becomes to burdensome and open, there might be a chance to get back to
overall progress of mankind earlier. If the powers that be are able to
manage the system smoothly and skillfully, we cannot make any
prediction as to when the new dark ages will be over.

So what now?

Move to the mountains, become a gardener or carpenter, search for
happiness in communities of like minded people, in isolation from the
rest of the world?

The idea has lost its charm for most who ever honestly tried. It may
work if you can find eternal happiness in milking cows at five o'clock
in the morning. But for the rest of us, the only realistic option is to
try to live in, with, and from the world as bad it has become. We need
to built our own communities nonetheless, virtual or real ones.

The politics & lobby game
So where to put your energy then? Trying to play the political game,
fighting against software patents, surveillance laws, and privacy
invasions in parliament and the courts can be the job of a lifetime. It
has the advantage that you will win a battle from time to time and can
probably slow things down. You may even be able to prevent a gross
atrocity here and there. But in the end, the development of technology
and the panic level of the general population will chew a lot of your
victories for breakfast.

This is not to discount the work and dedication of those of us who
fight on this front. But you need to have a lawyers mindset and a very
strong frustration tolerance to gain satisfaction from it, and that is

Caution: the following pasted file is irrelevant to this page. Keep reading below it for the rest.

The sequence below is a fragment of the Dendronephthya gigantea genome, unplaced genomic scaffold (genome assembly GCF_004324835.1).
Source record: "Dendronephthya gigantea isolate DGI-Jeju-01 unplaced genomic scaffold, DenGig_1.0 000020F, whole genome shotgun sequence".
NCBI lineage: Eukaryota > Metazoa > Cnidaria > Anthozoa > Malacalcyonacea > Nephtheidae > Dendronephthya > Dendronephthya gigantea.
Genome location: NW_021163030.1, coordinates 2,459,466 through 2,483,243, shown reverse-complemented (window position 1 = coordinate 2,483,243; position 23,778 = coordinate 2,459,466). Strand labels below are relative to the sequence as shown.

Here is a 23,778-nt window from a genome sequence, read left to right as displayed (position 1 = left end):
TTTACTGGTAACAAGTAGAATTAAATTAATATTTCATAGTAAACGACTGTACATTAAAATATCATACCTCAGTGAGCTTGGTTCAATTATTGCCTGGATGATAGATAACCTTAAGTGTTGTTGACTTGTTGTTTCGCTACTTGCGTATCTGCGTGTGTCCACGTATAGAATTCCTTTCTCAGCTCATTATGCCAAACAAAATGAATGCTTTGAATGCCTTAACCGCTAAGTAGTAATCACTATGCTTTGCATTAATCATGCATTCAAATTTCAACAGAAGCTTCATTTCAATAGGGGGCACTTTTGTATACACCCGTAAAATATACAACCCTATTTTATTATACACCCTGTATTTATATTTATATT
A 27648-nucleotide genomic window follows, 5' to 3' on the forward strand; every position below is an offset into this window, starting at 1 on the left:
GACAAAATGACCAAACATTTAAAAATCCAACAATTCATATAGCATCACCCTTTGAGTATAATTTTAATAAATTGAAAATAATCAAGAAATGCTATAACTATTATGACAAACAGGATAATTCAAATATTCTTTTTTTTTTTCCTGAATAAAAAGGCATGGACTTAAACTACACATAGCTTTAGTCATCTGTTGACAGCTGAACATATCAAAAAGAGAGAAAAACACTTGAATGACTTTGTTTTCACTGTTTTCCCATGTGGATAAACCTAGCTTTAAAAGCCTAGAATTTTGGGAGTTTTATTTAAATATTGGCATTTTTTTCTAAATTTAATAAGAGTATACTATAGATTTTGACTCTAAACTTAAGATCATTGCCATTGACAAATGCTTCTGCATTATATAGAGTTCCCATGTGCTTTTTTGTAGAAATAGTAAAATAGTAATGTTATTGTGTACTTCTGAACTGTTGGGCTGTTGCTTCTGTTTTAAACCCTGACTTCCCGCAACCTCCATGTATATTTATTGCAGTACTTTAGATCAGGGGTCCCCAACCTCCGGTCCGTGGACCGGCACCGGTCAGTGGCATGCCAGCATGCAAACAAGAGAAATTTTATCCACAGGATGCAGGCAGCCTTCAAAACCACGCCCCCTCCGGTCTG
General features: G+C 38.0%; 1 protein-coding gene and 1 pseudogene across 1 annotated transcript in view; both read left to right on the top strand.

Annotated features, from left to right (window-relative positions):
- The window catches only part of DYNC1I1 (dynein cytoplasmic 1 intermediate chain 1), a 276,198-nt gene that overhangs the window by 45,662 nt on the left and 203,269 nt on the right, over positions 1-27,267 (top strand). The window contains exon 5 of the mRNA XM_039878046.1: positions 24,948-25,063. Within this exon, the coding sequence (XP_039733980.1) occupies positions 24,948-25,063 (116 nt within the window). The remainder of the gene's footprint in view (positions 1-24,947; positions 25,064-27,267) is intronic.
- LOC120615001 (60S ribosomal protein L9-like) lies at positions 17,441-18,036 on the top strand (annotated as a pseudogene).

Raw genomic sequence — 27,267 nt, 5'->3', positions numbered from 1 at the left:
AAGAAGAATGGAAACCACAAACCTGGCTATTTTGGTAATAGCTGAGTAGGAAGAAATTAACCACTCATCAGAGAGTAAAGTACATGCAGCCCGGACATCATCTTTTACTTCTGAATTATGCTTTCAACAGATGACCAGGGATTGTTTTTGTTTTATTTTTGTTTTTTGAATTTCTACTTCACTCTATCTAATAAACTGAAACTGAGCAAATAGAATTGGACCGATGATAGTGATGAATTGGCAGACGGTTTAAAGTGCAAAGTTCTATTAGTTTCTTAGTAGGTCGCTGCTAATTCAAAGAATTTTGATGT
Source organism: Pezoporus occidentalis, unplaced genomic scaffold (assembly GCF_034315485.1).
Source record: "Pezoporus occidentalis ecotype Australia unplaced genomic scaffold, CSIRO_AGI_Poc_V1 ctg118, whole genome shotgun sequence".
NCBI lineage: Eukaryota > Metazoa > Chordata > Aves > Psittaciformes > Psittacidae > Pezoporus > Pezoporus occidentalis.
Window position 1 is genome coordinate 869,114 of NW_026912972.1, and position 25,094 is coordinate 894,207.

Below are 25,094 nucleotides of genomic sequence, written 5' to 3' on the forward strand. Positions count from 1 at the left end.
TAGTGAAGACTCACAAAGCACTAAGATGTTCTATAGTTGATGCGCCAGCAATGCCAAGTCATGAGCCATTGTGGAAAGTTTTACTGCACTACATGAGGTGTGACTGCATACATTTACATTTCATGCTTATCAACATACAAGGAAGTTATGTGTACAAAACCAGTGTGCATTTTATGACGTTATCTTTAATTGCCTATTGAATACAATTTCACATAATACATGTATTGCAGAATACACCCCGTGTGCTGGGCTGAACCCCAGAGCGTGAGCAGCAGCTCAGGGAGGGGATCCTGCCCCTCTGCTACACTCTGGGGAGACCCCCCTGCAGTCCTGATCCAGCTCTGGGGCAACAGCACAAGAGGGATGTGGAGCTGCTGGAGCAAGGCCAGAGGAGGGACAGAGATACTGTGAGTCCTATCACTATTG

not given to everyone. We need the lawyers nonetheless.

Talent and Ethics
Some of us sold their soul, maybe to pay the rent when the bubble
bursted and the cool and morally easy jobs became scarce. They sold
their head to corporations or the government to built the kind of
things we knew perfectly well how to built, that we sometimes discussed
as a intellectual game, never intending to make them a reality. Like
surveillance infrastructure. Like software to analyze camera images in
realtime for movement patterns, faces, license plates. Like data mining
to combine vast amounts of information into graphs of relations and
behavior. Like interception systems to record and analyze every single
phone call, e-mail, click in the web. Means to track every single move
of people and things.

Thinking about what can be done with the results of one's work is one
thing. Refusing to do the job because it could be to the worse of
mankind is something completely different. Especially when there is no
other good option to earn a living in a mentally stimulating way
around. Most projects by itself were justifiable, of course. It was
"not that bad" or "no real risk". Often the excuse was "it is not
technical feasible today anyway, it's too much data to store or make
sense from". Ten years later it is feasible. For sure.

While it certainly would be better when the surveillance industry would
die from lack of talent, the more realistic approach is to keep talking
to those of us who sold their head. We need to generate a culture that
might be compared with the sale of indulgences in the last dark ages: